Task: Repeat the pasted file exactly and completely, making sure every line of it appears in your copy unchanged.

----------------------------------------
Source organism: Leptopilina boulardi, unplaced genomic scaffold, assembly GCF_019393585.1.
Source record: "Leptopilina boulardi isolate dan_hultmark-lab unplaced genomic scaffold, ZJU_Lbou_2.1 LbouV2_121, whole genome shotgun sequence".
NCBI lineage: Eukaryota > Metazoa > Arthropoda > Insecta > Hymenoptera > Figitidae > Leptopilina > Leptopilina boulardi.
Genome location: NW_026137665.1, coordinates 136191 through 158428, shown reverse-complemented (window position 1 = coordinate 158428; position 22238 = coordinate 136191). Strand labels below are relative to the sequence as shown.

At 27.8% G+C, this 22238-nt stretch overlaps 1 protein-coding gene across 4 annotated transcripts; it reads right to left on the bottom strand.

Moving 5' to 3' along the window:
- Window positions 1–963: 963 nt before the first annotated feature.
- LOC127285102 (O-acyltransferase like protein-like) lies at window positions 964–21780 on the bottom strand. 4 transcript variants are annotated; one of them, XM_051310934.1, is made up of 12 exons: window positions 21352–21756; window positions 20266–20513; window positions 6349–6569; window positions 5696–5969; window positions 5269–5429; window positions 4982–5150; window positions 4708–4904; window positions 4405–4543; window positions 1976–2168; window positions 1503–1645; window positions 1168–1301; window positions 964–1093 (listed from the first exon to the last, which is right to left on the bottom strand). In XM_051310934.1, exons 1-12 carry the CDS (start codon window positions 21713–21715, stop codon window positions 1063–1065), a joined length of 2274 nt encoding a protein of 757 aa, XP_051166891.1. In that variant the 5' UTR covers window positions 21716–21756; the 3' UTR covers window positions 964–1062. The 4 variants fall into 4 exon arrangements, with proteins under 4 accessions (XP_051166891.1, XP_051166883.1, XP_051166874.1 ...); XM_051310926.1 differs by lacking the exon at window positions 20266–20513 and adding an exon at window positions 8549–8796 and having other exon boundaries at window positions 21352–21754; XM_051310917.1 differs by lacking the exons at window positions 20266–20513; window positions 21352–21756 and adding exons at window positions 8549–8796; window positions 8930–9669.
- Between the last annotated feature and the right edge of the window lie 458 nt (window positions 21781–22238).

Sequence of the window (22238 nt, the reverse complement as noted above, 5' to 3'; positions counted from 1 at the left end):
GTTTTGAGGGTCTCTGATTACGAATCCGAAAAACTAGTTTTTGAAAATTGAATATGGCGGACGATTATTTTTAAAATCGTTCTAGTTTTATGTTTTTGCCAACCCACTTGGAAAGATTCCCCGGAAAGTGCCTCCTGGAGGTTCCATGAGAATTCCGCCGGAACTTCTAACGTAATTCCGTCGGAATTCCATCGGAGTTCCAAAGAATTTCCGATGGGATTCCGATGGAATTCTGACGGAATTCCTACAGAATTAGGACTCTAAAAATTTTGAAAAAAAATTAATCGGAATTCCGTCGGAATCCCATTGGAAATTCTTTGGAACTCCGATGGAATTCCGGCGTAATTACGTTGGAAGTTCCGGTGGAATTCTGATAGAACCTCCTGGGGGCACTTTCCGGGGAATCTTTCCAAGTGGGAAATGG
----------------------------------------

Source organism: Leptopilina boulardi, unplaced genomic scaffold, assembly GCF_019393585.1.
Source record: "Leptopilina boulardi isolate dan_hultmark-lab unplaced genomic scaffold, ZJU_Lbou_2.1 LbouV2_121, whole genome shotgun sequence".
NCBI lineage: Eukaryota > Metazoa > Arthropoda > Insecta > Hymenoptera > Figitidae > Leptopilina > Leptopilina boulardi.
Genome location: NW_026137665.1, coordinates 136191 through 158428, shown reverse-complemented (window position 1 = coordinate 158428; position 22238 = coordinate 136191). Strand labels below are relative to the sequence as shown.

At 27.8% G+C, this 22238-nt stretch overlaps 1 protein-coding gene across 4 annotated transcripts; it reads right to left on the bottom strand.

Moving 5' to 3' along the window:
- Window positions 1–963: 963 nt before the first annotated feature.
- LOC127285102 (O-acyltransferase like protein-like) lies at window positions 964–21780 on the bottom strand. 4 transcript variants are annotated; one of them, XM_051310934.1, is made up of 12 exons: window positions 21352–21756; window positions 20266–20513; window positions 6349–6569; window positions 5696–5969; window positions 5269–5429; window positions 4982–5150; window positions 4708–4904; window positions 4405–4543; window positions 1976–2168; window positions 1503–1645; window positions 1168–1301; window positions 964–1093 (listed from the first exon to the last, which is right to left on the bottom strand). In XM_051310934.1, exons 1-12 carry the CDS (start codon window positions 21713–21715, stop codon window positions 1063–1065), a joined length of 2274 nt encoding a protein of 757 aa, XP_051166891.1. In that variant the 5' UTR covers window positions 21716–21756; the 3' UTR covers window positions 964–1062. The 4 variants fall into 4 exon arrangements, with proteins under 4 accessions (XP_051166891.1, XP_051166883.1, XP_051166874.1 ...); XM_051310926.1 differs by lacking the exon at window positions 20266–20513 and adding an exon at window positions 8549–8796 and having other exon boundaries at window positions 21352–21754; XM_051310917.1 differs by lacking the exons at window positions 20266–20513; window positions 21352–21756 and adding exons at window positions 8549–8796; window positions 8930–9669.
- Between the last annotated feature and the right edge of the window lie 458 nt (window positions 21781–22238).

Sequence of the window (22238 nt, the reverse complement as noted above, 5' to 3'; positions counted from 1 at the left end):
GTTTTGAGGGTCTCTGATTACGAATCCGAAAAACTAGTTTTTGAAAATTGAATATGGCGGACGATTATTTTTAAAATCGTTCTAGTTTTATGTTTTTGCCAACCCACTTGGAAAGATTCCCCGGAAAGTGCCTCCTGGAGGTTCCATGAGAATTCCGCCGGAACTTCTAACGTAATTCCGTCGGAATTCCATCGGAGTTCCAAAGAATTTCCGATGGGATTCCGATGGAATTCTGACGGAATTCCTACAGAATTAGGACTCTAAAAATTTTGAAAAAAAATTAATCGGAATTCCGTCGGAATCCCATTGGAAATTCTTTGGAACTCCGATGGAATTCCGGCGTAATTACGTTGGAAGTTCCGGTGGAATTCTGATAGAACCTCCTGGGGGCACTTTCCGGGGAATCTTTCCAAGTGGGAAATGG